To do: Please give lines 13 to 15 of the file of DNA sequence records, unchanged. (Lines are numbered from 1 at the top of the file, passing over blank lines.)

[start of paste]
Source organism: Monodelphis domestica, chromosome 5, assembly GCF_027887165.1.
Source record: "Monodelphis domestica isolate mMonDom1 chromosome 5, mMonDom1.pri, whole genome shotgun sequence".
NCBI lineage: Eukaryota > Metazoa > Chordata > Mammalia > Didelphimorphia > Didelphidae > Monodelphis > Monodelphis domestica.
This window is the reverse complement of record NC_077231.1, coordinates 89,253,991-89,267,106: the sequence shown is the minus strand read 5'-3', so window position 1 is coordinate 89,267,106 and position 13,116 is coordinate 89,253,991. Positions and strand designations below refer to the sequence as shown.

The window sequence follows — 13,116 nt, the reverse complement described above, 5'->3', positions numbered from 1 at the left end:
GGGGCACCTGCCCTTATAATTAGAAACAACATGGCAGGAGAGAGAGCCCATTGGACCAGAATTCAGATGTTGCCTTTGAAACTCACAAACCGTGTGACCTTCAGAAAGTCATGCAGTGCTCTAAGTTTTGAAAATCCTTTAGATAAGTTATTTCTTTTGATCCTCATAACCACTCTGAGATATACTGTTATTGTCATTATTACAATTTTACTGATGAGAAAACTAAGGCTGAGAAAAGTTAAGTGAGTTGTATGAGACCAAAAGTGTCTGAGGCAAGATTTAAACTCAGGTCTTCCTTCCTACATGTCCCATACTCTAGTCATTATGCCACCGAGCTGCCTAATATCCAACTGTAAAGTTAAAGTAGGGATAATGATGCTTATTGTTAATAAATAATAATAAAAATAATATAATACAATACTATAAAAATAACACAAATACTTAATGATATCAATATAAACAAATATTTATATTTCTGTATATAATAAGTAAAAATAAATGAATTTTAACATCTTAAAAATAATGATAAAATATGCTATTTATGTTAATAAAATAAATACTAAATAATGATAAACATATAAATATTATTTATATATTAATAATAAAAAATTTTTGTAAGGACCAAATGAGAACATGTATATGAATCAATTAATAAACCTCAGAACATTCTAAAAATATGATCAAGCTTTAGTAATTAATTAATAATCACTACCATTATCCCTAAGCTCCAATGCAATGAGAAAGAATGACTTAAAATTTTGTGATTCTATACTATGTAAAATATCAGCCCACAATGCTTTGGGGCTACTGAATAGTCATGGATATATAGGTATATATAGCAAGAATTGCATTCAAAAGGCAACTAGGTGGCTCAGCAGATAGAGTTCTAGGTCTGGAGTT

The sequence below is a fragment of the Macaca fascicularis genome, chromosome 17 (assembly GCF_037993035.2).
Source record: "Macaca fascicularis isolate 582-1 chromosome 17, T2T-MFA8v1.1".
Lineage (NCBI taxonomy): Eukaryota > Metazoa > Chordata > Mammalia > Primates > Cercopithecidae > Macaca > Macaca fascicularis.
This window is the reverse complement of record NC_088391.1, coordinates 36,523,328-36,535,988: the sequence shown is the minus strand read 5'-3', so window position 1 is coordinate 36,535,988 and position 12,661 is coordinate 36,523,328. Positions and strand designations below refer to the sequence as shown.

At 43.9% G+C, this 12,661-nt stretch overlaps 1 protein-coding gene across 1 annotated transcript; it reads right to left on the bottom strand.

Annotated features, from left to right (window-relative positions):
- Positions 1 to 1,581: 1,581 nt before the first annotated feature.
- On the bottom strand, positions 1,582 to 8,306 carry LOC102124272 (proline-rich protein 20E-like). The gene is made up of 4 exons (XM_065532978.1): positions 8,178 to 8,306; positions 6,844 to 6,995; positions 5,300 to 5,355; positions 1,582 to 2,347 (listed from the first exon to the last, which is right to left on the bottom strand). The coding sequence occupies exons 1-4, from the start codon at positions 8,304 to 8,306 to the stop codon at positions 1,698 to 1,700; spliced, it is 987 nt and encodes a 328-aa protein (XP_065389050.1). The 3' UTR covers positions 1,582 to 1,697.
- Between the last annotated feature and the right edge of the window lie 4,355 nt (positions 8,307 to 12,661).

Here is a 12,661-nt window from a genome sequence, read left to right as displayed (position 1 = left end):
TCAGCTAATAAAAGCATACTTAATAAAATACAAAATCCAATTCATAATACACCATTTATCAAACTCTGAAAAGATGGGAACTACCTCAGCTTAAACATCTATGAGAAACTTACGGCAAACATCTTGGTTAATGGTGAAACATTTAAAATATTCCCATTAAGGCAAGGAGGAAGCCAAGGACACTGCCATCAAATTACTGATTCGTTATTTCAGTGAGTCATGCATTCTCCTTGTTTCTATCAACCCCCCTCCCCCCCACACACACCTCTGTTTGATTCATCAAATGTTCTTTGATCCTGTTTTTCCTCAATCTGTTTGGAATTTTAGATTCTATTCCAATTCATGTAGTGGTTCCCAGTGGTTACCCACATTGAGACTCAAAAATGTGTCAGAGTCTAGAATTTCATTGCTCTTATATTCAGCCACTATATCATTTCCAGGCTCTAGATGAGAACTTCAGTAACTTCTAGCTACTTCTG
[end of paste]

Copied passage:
- Positions 1 to 1,581: 1,581 nt before the first annotated feature.
- On the bottom strand, positions 1,582 to 8,306 carry LOC102124272 (proline-rich protein 20E-like). The gene is made up of 4 exons (XM_065532978.1): positions 8,178 to 8,306; positions 6,844 to 6,995; positions 5,300 to 5,355; positions 1,582 to 2,347 (listed from the first exon to the last, which is right to left on the bottom strand). The coding sequence occupies exons 1-4, from the start codon at positions 8,304 to 8,306 to the stop codon at positions 1,698 to 1,700; spliced, it is 987 nt and encodes a 328-aa protein (XP_065389050.1). The 3' UTR covers positions 1,582 to 1,697.
- Between the last annotated feature and the right edge of the window lie 4,355 nt (positions 8,307 to 12,661).